Brett Maher did not have a punt blocked against Saskatchewan. So the ignominious streak ends at four games. That’s worth at least a Bronx cheer.

Bad: Here is why the Ticats lost the game, part 3: can’t tackle

Hamilton’s continued inability to wrap players up reared its ugly head against Saskatchewan. It seems these guys on defense are always going for the big hit, and opposing players are just bouncing off them and picking up more yards, getting first downs and extending drives. I lost count of how many times the Ticats had a Saskatchewan player dead to rights on first and second down, and allowed what would have been a two-yard gain to become an eight-yard gain. The Riders were able to pick up 145 yards after the catch last night, a 29 per cent increase from their season average of just over 112. If the Ticats would have wrapped up instead of trying to jack someone up, we could be talking about a much different outcome.

Good: John Chick, beast

One guy who has no problem making a tackle is John Chick. He looked like a grown man playing against boys out there last night. At least twice he dragged the ball carrier down with one hand. One. Hand. Think about how strong someone has to be to drag someone down with one hand on their jersey. Chick, who is now tied for the league lead in sacks with Shawn Lemon, Alex Bazzie and Charleston Hughes with 10, has been a force on defense for the Ticats in almost every game. Come award time, do not be surprised if No. 7 is the Ticats nominee for top defensive player. He may already have my vote.

Bad: Here is why the Ticats lost the game, part 4: everything else

Despite not having a punt block for the first time since mid-August, Brett Maher still had a rough day at the office. In a two-point loss, those two missed field goals loom large. As does Terrence Campbell getting his lunch eaten play after play by Jonathan Newsome. Zach Collaros didn’t face a ton of pressure last night — no one does when they play the Saskatchewan Roughriders — but he did face some when Newsome decided he wanted to play big-boy ball and just run over Campbell. Campbell replaced Brian Simmons two games ago and while Simmons was having a rough year, it might be time to go back to him after Campbell was manhandled constantly last night.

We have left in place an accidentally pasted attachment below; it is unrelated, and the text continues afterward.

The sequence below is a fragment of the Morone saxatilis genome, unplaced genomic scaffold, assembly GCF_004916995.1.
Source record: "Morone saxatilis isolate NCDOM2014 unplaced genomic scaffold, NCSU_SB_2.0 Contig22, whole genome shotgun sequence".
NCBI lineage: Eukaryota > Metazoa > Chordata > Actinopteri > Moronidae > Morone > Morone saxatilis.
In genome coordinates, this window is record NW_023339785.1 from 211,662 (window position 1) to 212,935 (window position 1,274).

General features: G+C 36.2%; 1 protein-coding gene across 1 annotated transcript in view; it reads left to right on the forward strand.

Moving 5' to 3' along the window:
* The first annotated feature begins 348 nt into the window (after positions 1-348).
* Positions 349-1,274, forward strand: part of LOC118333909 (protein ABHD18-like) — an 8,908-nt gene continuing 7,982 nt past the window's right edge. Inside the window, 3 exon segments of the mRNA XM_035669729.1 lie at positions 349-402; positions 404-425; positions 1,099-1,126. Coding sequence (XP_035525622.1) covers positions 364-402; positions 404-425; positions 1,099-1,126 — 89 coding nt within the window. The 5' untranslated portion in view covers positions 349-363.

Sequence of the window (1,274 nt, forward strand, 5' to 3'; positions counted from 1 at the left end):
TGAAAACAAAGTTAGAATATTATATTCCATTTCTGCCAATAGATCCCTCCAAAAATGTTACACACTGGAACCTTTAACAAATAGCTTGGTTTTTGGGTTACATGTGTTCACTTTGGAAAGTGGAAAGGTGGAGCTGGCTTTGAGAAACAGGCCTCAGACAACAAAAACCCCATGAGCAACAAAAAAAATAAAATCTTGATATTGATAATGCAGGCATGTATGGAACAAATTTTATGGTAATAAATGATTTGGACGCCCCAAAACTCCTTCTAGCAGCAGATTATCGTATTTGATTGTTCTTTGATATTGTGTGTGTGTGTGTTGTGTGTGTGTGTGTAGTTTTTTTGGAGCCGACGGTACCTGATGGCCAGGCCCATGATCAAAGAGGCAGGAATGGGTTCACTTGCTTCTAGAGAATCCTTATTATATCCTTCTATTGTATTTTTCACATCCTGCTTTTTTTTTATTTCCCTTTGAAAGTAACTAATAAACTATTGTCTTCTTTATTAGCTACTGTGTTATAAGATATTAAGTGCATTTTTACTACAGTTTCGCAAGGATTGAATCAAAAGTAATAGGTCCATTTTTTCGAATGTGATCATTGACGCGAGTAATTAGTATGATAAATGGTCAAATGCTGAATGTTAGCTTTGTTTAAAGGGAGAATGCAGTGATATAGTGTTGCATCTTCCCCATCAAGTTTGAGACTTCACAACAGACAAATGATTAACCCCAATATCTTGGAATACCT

Good: Ol’ Reliable

With Luke Tasker, Chad Owens and Terrence Toliver all out last night, the consensus was that Zach Collaros was going to have to rely on Andy Fantuz. Rely on him he did and Fantuz delivered to he tune of nine catches for 113 yards, his first 100-yard game of the season. Injuries have defined Fantuz’s time with the Ticats, but he has not missed a game this year and is on his way to recording his first 1,000-yard season in black and gold, and his first since he led the league in receiving in 2010 and won Most Outstanding Canadian. It is a mini-comeback story that deserves more attention than it is getting. At 32 years old, Fantuz’s days as an elite receiver are probably behind him, but he is proving week after week that he still has a lot left and can be relied upon when needed. Depending on the severity of the injuries to Tasker, Owens and Toliver, No. 83 could be seeing a lot more action down the stretch.

Good: Playing to win

I liked the call by Kent Austin to go for it on third down with about five minutes left. Down by six at the time, conventional wisdom says you kick the field goal and cut the lead to three. Austin threw caution to the wind and gambled, and Zach Collaros found Andy Fantuz for eight yards and a first down. Two plays later, Jeremiah Masoli scampers 21 yards to the house to give the Ticats a late lead. The defense was unable to hold that lead, but Austin’s call to go for it rather than settle is the type of attitude I wished more coaches had.

Final Thoughts

In a game the Ticats needed to win to keep pace with the Ottawa Redblacks, they didn’t, and now find themselves, once again, a half game back of the Redblacks with Ottawa having a game in hand. Oh, and the 11-1-1 Calgary Stampeders, winners of their last 10, are up next. So making up that ground before the home-and-home with Ottawa should be no problem, right?

A lot will be made of the idiotic call on Mike Filer, as it should, but let’s not get it twisted. That is not why the Ticats lost this game. Two missed field goals (both of which were makeable), poor coverage and tackling, and the swing plays all going the Riders’ way is why Hamilton sits at 6-7 and not 7-6.

But the silver lining is the East Division is still mediocre at best and it is looking more and more likely that nine wins will win this division. The Ticats have six and with four winnable games in their final five, getting to nine wins is possible. Likely? Who knows, but the schedule makers gave favour to the Ticats and they need to take advantage of that. They didn’t last night and they can’t let any other games like that slip through their fingers.

If the Ticats fail to secure first place by season’s end or, heaven forbid, fail to make the playoffs, this is a game that everyone will look back on and go, “That’s why.” Injuries or not, the Ticats should not be losing to a two-win, now three-win, team.

But they did, and now the road to the Grey Cup might no longer go through Hamilton and they will have no one but themselves to blame for that.